MARCH 2008
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Concessions are long-term projects that offer contractors an investment and a combined construction opportunity. They normally involve partnerships in which the public and private sectors contract to deliver national infrastructure assets.

Toll road
Toll road

Murray & Roberts has been a key player in the concessions market since the first toll roads were introduced in South Africa. It began with roads in the 1980s – the N1 and N3 – and has since spread to prisons, offices and maybe even power stations.

The Group’s motivation for engaging this market was to maintain a leading position in its core business of major projects in the resources and industrial sector, says Murray & Roberts executive director Sean Flanagan.

Recognising that concessions could not be addressed in the same manner as normal construction projects, Murray & Roberts established a dedicated concessions business unit in 2001, headed initially by Charles Henwood and now by Vaneshree Naidoo.

“Our initial concession project was the Koppies/Kroonstad section of the N1. Since then, the unit has been remarkably successful in winning bids, and similarly successful in completing projects to specifications,” says Charles.

However, Murray & Roberts has found that the valuable potential offered by concessions can easily be eroded if they are not managed with extreme care. While the Bloemfontein prison project was a success in every respect, the N3 was successful as an investment but not as a construction project. Lessons learned from these earlier concessions have become embedded in the ongoing management of these complex and challenging projects.

An important early lesson was that the construction and investment components should be viewed as independent projects and that each should be viable in its own right. “We have to put a lot of our own money and guarantees into a project, and therefore must ensure that the return is commensurate with the investment,” says Sean. “By managing the investment separately from the design and construction, we can make a proper return on both.”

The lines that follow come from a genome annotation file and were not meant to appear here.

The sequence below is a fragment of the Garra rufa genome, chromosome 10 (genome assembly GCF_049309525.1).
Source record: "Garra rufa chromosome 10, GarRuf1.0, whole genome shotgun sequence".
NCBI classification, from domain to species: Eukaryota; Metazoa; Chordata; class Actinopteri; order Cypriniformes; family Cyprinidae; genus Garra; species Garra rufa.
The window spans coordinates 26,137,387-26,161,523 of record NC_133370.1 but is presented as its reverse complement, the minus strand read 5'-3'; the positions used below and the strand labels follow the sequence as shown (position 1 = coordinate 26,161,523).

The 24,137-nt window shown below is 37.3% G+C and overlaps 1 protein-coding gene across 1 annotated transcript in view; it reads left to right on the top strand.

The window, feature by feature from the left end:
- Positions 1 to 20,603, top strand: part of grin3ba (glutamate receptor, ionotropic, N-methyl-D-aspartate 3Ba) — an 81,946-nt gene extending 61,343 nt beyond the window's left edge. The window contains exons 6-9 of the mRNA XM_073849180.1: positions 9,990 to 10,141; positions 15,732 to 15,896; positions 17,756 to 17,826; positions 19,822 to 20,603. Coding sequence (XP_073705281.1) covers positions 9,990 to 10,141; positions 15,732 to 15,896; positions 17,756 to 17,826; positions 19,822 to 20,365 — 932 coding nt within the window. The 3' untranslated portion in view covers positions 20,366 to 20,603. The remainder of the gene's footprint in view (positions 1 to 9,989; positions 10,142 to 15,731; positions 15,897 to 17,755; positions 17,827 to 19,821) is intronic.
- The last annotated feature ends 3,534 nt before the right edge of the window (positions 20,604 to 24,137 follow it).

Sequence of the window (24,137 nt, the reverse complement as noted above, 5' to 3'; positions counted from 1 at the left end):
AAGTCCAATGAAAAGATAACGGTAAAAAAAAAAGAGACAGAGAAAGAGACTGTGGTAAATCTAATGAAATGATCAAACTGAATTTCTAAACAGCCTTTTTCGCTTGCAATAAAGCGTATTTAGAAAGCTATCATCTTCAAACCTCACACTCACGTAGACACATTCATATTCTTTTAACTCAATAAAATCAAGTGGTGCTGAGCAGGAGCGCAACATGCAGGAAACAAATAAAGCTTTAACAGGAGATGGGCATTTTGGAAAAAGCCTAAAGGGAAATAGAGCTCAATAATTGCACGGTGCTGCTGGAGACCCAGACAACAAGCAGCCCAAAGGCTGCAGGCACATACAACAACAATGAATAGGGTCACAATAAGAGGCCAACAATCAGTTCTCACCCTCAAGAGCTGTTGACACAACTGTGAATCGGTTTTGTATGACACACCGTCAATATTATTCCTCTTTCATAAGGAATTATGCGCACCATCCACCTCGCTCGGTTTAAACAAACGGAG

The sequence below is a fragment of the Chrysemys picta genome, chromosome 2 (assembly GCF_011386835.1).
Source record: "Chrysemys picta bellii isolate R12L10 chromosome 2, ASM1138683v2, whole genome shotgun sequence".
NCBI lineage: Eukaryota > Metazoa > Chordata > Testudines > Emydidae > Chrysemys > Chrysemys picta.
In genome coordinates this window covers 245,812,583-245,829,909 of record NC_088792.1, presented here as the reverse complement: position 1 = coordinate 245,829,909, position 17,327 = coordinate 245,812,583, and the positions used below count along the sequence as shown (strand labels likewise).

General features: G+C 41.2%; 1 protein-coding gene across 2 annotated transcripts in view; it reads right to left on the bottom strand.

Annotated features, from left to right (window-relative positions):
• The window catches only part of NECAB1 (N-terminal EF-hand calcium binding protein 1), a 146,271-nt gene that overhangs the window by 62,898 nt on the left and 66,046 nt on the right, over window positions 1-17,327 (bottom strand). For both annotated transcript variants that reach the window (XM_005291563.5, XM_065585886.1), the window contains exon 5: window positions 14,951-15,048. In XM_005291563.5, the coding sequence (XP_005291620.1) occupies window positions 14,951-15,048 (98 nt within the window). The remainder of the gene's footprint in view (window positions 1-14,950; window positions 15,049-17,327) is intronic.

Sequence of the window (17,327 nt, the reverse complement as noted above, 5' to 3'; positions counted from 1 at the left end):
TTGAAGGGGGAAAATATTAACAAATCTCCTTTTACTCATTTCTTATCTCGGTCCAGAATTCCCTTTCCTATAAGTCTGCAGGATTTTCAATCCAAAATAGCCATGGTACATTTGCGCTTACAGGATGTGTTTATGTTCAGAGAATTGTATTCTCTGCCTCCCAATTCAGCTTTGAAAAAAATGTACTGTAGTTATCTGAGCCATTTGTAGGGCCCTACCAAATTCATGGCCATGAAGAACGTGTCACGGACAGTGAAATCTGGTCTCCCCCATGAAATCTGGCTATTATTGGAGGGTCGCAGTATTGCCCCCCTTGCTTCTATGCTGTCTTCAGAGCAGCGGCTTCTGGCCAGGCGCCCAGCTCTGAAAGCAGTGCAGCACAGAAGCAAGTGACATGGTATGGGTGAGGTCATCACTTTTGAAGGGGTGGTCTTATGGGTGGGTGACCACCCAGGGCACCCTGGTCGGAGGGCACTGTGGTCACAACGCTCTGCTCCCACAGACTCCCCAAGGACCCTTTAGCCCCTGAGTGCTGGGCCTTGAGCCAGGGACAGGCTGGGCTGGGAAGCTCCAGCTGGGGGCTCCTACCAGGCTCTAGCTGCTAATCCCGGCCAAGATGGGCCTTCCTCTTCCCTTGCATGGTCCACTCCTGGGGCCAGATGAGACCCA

Gautrain is the largest concession secured by Murray & Roberts with domestic and international partners. While the project is proceeding reasonably well, it has highlighted major constraints which make projects of this nature unfeasible for smaller players. One of these is the extraordinary length of time it takes from the initial mooting of a project to the selection of the preferred bidder, and from there to completion of the project. Each of those steps rarely takes less than 18 months, and in the case of Gautrain, the first step alone took five years.

Gautrain tunneling
Gautrain tunneling

Concessions take a long time to finalise because all costing and financial calculations have to be done up-front and be accurate. A small mistake at the preliminary stage may become enormous when multiplied over 20 to 30 years. Murray & Roberts has tended to focus on major transport infrastructure and industrial concession bids that it has a good chance of winning, and has taken a decision not to bid for Government accommodation projects, having lost three bids in this market.

“We are not unhappy to have lost these bids. In our experience, the internal rate of return for a successful bidder is low and the cost to the client high. Competitors who have not fully appreciated the compounding effects of small mistakes in the tender stage often underbid and then destroy any future relationship with the client,” says Sean.

With the large number of parties in this form of public private partnership, each of whom aims to make a return, the risk profile of concessions is high, and in some cases ultimately unaffordable.

Concessions also tie up large amounts of capital, as they require an equity investment. The Murray & Roberts policy is to be flexible on retaining such investments. In the case of the Bloemfontein prison, once the project was running smoothly, the Group sold its stake to a pension fund which sought long-term investments with stable annuity income streams.

“Once we’d handled all the project risks, and the risks in the capital markets were at the right levels, we decided to sell. Our strategy is to liquidate some investments to make way for the ever growing pipeline of new projects,” adds Charles.

Murray & Roberts is currently bidding for a further six prisons, and though at present there are few other concessions up for tender, Sean believes the concept offers significant opportunity to address South Africa’s growing infrastructure needs.

“There’s enormous scope for rail concessions, both in terms of system and hardware, and there is sufficient passenger traffic to make them viable. But there’s reluctance in Government for concessions, partially due to the long gestation period from concept to fruition. It needs to become a lot shorter and that, in turn, requires Government to dedicate more resources to the process,” says Sean.